Since 1971, The George and Nora London Foundation has been identifying emerging artists, often right before they break through into big-scale stardom. There are many George London winners whose names you might know, including Joyce DiDonato, Renée Fleming, Christine Goerke, Lisette Oropesa, and Will Liverman. Each year, after numerous qualifying rounds, twelve finalists are selected to compete in New York. The Foundation is appropriately generous: simply being one of the twelve guarantees a $2,000 prize (enough to offset flights, food, and clothing, with some left over), but the top six singers are each awarded $12,000, which could pay a young singer’s rent for at least a few months. This is pretty big money. All artists know that the very best way to support us is to pay our bills, and the George and Nora London Foundation offers a valuable reminder that accolades need to come with cash in order to keep singers in the industry. The judges are also fittingly illustrious: Harolyn Blackwell, John H. Hauser, Dimitri Pittas, and Susan Quittmeyercomprised the panel.

On Friday, I watched the finals for this year’s competition and would like to offer, if not a traditional review, a brief roundup of who I found exceptionally watchable and whom I think you, dear parterre boxers, should watch out for in the next few years. This might be your chance to hitch your opera fandom wagon to a rising star or identify a yet-to-be-slighted underdog favorite to fight for in the comments. I’d also like to encourage opera fans to check out such competitions when they allow for audiences—it can be both fun and informative to hear some of one’s favorite arias in this format, as well as to see the range of acting and singing on display. Some singers felt fresh out of graduate school—full of promise but not yet perfectly polished—while others have been making the rounds at all the top festivals, are members of opera studios (lots of Houston Grand Opera studio alums), or have already made their Met debuts.

On the whole, this was an afternoon of very fine singing— these artists are all professionals, after all. What set the top six apart, then, was their dramatic ability and what felt like a discernible identity to their sound and presence.

I sat up a bit straighter in my chair when baritone Benjamin Dickerson launched into “Nemico della patria,” so commanding and lively was his stage presence. This voice is absolutely enormous, too with a hint of grittiness around its edge, matched by natural grandness and ease in his physicality that makes him seem powerful beyond his years.

Darren Drone, baritone, presented an exceptionally polished “Si corre dal notaio” from Gianni Schicchi, rife with physical comedy. Drone was in command of his character at every moment and stood out as eminently stage-ready (in fact, you may catch him later this spring, as he will appear in the Met’s revival of Fire Shut Up in My Bones). His performance was that rarest of things: a comic aria that actually got laughs in a concert setting.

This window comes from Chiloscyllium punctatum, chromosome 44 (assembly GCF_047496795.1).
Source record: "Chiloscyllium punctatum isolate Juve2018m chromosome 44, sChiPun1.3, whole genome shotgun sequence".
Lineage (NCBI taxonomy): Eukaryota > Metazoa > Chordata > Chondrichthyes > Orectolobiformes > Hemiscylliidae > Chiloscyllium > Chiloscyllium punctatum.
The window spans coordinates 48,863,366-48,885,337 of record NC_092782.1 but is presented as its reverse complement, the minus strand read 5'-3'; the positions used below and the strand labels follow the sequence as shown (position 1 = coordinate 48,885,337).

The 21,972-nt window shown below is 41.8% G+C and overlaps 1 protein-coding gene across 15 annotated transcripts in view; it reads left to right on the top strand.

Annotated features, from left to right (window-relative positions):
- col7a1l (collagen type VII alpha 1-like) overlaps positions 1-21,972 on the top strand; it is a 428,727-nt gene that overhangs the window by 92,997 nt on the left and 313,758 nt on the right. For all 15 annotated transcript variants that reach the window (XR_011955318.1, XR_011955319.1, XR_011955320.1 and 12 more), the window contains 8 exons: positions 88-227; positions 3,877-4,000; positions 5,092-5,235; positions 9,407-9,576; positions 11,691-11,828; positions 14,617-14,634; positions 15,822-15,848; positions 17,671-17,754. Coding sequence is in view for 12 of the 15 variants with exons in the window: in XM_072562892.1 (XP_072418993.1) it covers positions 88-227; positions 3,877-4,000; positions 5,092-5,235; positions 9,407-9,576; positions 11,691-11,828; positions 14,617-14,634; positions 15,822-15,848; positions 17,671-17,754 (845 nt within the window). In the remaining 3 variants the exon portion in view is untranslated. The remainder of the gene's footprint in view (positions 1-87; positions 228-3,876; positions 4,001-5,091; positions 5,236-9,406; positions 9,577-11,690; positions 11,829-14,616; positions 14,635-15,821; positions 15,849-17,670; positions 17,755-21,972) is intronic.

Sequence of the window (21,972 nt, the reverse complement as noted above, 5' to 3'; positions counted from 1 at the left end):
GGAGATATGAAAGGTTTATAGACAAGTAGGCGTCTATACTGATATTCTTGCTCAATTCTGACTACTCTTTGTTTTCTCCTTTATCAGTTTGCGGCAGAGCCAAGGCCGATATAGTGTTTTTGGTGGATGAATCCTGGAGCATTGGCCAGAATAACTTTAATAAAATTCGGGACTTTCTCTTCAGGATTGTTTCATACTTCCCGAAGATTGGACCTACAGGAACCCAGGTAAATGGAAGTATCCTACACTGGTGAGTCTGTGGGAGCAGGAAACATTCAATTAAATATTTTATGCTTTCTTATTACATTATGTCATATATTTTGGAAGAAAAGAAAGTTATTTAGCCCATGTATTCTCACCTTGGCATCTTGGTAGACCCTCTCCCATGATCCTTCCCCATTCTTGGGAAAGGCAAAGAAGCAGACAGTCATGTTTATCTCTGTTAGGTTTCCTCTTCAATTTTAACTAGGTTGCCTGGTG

Mezzo Erin Wagner’s rendition of the Composer’s aria from Ariadne auf Naxos was in my top two for the entire evening. Her staggering control, even amidst her character’s overwrought emotional trajectory, led to a thrilling performance with a distinct edge. She produces a fountain of decadent, indefatigable sound, well worth dipping one’s toes into.

Samuel White, who took on “Amfortas! Die Wunde,” had both power and sweetness to his tone, both of which promise very well indeed for the tenor. Of the winners, White’s voice felt the most in-process—as the aria progressed, he took on increasing warmth and richness, revealing a nuanced and sparkling tenor sound. His development will be especially worth tracking.

Katerina Burton, however, offered the finest singing of the afternoon, however, in her exquisite rendition of “Tu che la vanità,” from Don Carlo. Burton is a subtle actress—she didn’t need to move much or do much at all. She just let her voice tell Verdi’s story, offering her audience a varied palette of vocal colors: from plush lyricism to glimmering pianissimo to rich, throaty chest register. To paraphrase something once said to me by my own voice teacher, the very same Harolyn Blackwell: great singers act, but the best singers can just stand there and pull you in.

The competition rocketed to life with mezzo Emily Treigle’s (yes, related to Norman Treigle: he’s her grandfather) “Iris, hence away.” Stalking around the stage in a forest green gown, her eyes (and coloratura) blazing, Ms. Treigle had “scary goddess” down to a science. She’s endlessly watchable and a consummate musician.

Honorable mention should also go to bass-baritone Ben Strong, who closed the competition the devilishly difficult cavatina for the title character from Rachmaninoff’s Aleko. Strong has a full and balanced sound with consistent color and identity. This aria suited him wonderfully, giving him plenty of vocal territory to traverse. I’d keep an eye on him, along with mezzo Cierra Byrd, who’s powerful and emotive “O ma lyre immortelle” (admittedly a beloved aria of mine) was an early favorite.

Fortunately for readers, a video recording of competition was also available through the Foundation.

Photo: Beth Bergman